There are a lot of ways to make Dados, Grooves and Half Laps. Most common tools to make these joints are the Router, Router Table or Table Saw. I am going to focus on making these joints using a single blade on a table saw. Ideally, when making these joints on a table saw, you would use a Dado Stack, but my saw cannot hold a Dado Stack….. so single blade it is! This jig can also be used with a Dado Stack though if you have one!
When I first started woodworking, I thought I could just use a stop block with a scrap piece of the material I wanted to put in the groove to make these cuts. After my first attempt, I realized the joint was very loose because that method does not take into account the thickness of the blade. I did a little research and came across a jig called a “Kerfmaker” that does exactly that! It measures your stock and the thickness of your blade (Kerf) so create a perfect tight fitting joint.
Check out the full build video below!
There are definitely simpler versions of this jig, but I really enjoyed making this “fancy” version.
I started by raiding my scrap bin to determine how big it will be.
The final dimensions are about 4-1/2” long, 1-1/8” wide by 1-3/4” tall.
With this set up I can make a dado, groove or half lap up to about 1-1/2” wide. If you need wider than that, just make it longer!
***UPDATE!*** An awesome viewer of mine helped me out by drawing up some plans for this jig.
Click here to download a printable plan ———> Kerf Maker Jig Plan
I broke down the pieces to rough dimensions at the table saw.
The top piece is 3/8” thick and the bottom is 3/4” thick. (If you saw the YouTube video, you’ll know I messed up on the bottom piece and had to remake it to this thickness.)
The top piece needs a groove in its center that goes all the way through the piece, it’s about 2-1/2” long. I did this on the router table, but the drill press is definitely a safer option for such a small piece of wood.
To do this on a drill press you can just drill a bunch of consecutive holes until they are connected.
I made one pass with router bit set to half the height of the stock.
Then flipped the piece over to complete the cut on the other side. Doing it this way (by flipping it) is safer because the router bit doesn’t go above your workpiece.
Next I needed to make a 1/4” groove in both of the pieces that will hold the runner. I found a small piece of scrap walnut to use for the runner and made a halfway mark on it. Then I set the router bit height to that line.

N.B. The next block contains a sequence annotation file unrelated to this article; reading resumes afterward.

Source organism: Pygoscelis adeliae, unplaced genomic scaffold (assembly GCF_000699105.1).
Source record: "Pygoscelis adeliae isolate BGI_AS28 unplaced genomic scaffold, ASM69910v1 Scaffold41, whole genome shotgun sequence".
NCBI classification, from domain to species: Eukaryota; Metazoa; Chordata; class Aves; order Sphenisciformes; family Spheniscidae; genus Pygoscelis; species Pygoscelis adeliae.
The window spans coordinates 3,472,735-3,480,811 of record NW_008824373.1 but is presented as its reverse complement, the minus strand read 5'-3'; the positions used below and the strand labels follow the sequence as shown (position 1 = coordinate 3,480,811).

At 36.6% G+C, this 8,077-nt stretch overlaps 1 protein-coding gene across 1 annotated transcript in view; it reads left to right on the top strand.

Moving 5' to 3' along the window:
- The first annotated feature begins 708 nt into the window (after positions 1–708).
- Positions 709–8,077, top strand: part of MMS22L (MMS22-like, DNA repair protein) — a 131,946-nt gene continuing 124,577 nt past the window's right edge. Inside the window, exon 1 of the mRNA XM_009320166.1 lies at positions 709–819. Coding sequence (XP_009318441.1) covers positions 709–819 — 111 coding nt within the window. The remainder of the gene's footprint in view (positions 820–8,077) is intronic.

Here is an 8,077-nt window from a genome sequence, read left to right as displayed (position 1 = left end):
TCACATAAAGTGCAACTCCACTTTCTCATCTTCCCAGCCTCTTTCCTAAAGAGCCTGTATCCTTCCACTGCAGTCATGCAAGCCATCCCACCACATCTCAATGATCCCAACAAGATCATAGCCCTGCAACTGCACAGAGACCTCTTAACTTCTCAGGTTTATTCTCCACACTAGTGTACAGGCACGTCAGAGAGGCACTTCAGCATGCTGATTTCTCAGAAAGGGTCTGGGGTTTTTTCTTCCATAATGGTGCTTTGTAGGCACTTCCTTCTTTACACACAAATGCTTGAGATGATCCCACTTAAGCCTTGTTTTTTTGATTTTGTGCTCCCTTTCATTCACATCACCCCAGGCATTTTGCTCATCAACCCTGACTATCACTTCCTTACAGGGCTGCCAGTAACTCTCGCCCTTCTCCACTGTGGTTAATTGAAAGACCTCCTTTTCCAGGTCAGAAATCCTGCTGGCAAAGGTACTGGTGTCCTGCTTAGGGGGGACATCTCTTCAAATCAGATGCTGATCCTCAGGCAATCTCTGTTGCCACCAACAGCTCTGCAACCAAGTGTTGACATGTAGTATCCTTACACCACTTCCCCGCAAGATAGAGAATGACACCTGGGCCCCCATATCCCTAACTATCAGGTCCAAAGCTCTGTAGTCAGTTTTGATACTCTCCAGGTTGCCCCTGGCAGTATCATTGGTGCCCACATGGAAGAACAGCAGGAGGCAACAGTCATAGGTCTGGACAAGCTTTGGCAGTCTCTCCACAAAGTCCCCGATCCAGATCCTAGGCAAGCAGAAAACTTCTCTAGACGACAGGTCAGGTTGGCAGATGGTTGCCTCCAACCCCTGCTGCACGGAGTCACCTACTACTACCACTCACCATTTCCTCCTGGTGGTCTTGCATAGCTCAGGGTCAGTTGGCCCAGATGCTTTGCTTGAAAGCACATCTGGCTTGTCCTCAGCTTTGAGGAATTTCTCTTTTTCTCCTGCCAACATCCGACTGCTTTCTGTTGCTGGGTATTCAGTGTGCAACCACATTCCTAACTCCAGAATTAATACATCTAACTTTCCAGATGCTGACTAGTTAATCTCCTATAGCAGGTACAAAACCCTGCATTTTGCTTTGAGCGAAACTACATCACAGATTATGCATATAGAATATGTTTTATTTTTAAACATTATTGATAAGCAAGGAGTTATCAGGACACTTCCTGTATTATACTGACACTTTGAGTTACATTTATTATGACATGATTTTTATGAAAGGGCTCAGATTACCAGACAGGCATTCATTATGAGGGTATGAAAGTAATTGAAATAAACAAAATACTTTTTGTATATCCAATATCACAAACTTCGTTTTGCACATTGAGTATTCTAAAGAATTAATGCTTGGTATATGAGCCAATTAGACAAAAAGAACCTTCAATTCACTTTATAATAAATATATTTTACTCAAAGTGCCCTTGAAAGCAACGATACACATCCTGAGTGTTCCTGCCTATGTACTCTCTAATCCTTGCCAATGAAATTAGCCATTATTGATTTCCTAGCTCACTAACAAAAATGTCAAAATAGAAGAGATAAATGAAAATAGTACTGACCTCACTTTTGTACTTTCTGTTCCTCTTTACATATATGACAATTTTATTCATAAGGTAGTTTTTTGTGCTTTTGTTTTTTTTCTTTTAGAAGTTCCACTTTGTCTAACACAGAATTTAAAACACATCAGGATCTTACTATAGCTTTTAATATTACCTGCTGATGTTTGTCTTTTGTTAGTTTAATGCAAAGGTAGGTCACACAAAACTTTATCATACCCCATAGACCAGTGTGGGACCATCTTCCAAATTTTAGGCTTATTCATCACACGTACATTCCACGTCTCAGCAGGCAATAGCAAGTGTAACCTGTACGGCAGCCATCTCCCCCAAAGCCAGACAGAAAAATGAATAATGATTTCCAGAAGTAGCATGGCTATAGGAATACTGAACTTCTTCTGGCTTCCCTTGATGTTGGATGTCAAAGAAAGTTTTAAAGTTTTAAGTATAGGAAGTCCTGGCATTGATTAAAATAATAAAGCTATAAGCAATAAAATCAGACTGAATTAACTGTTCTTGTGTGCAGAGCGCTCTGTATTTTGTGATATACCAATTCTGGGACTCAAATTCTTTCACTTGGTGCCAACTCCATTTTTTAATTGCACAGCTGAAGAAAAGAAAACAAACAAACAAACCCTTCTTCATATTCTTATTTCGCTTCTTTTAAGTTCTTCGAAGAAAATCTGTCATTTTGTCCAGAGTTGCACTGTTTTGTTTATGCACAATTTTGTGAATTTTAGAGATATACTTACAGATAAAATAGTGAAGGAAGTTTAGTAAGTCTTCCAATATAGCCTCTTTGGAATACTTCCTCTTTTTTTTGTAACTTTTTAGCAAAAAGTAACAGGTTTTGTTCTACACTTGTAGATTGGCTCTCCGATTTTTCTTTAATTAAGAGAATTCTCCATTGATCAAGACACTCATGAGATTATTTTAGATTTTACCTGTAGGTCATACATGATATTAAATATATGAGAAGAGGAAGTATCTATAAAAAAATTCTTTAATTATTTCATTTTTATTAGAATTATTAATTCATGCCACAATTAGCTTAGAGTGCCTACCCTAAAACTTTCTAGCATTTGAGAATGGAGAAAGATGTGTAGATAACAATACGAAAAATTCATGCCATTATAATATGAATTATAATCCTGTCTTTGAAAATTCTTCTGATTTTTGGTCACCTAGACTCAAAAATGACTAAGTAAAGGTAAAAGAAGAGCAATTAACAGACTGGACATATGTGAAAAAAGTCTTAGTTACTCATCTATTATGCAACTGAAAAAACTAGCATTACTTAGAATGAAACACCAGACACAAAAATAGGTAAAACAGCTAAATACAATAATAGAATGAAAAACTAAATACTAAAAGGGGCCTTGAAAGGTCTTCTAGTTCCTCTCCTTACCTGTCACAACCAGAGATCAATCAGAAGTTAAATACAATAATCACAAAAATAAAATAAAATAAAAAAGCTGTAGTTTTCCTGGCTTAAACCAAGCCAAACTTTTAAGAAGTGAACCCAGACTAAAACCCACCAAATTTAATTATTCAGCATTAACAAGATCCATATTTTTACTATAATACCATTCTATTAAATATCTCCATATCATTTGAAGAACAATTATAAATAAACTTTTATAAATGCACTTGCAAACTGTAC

I then made that groove on both the top and bottom pieces of the jig.
Both pieces have a groove for the runner, but the top piece has the groove that goes all the way through for the 1/4” x 1” bolt to run in.
The walnut was the correct height for the groove since I set the router bit to its halfway point but it was still too wide. I used a drill bit that was the same size as the router bit (1/4”) I used to make the groove to set my fence to the correct thickness. Then cut away!
The walnut runner now fits perfectly between the top and bottom of the jig.
I temporarily placed the two halves of the jig together so I could mark where to drill for the bolt.
Then I drilled all the way through the bottom piece of the jig and used a forstner bit to counter sink so the bolt will sit flush with the bottom.
Then I cut three pieces of walnut. Two of these pieces will be attached to the top of the jig and one of then will be attached to the front of the bottom.
1-1/8” x 1/2” tall x 1/2” wide (front of top)
1-1/8” x 1/2” tall x 1” wide (back of top)
1-1/18” x 1-3/4” tall x 3/8” wide (front of bottom)
(These are final dimensions, cut them larger so that they can all be trimmed to final size after assembly)
Now that all the pieces were cut, It was time to assemble it all!
I glued the runners into the groove on the top piece using a mix of wood glue and C.A. glue. wood glue for a long lasting joint, C.A. glue to temporarily act as a clamp.
I placed the runners so there was a 2-1/2” gap between the two.
And did the same gluing method with the blocks for the top piece.
It’s not important to keep these square since the whole jig will be trimmed up on the table saw after it’s assembled.
After the glue dried, I placed the jig together and trimmed off the ends so they were square.
And I also trimmed up the sides so it was nice and flush.
After I was certain the jig was square, I attached the front walnut piece.
I did this by predrilling holes and securing it with glue and trim nails.
It’s important that this front piece is installed in the right location. It should be on the opposite side as the hole for the bolt. (see picture below)
If it is installed on the side closer to the bolt, it will not work correctly.
I predrilled a hole at the back of the bottom piece to accommodate a screw.
Then installed the screw! This screw is what is going to act as the thickness of the blade when making grooves, half laps or dados.
Using a screw makes this jig adjustable. If you swap out to a thicker blade you can loosen the screw to the thickness of that new blade and your cuts will be perfect every time!
Using the jig is simple to do!
Take your material you want to put into a groove, dado or half lap and insert it into the front opening of the jig and lock it down using the screw, washer and wing nut.
Then place a stop block on your table saw and put this Kerfmaker jig against it. Then take your stock and run it through the saw.
Flip the kerfmaker around so the back screw is now against the stop block, adjust your material so it’s next to the kerfmaker and make a second cut!
You now have a perfect thickness for the groove marked on your stock, if you are using a single blade, you just have to clean up the cut by taking multiple passes between those first two cuts!
It’s a bit hard to explain with words, but I show how to do it on the full video above.
I hope that was helpful, now I have to go make some grooves!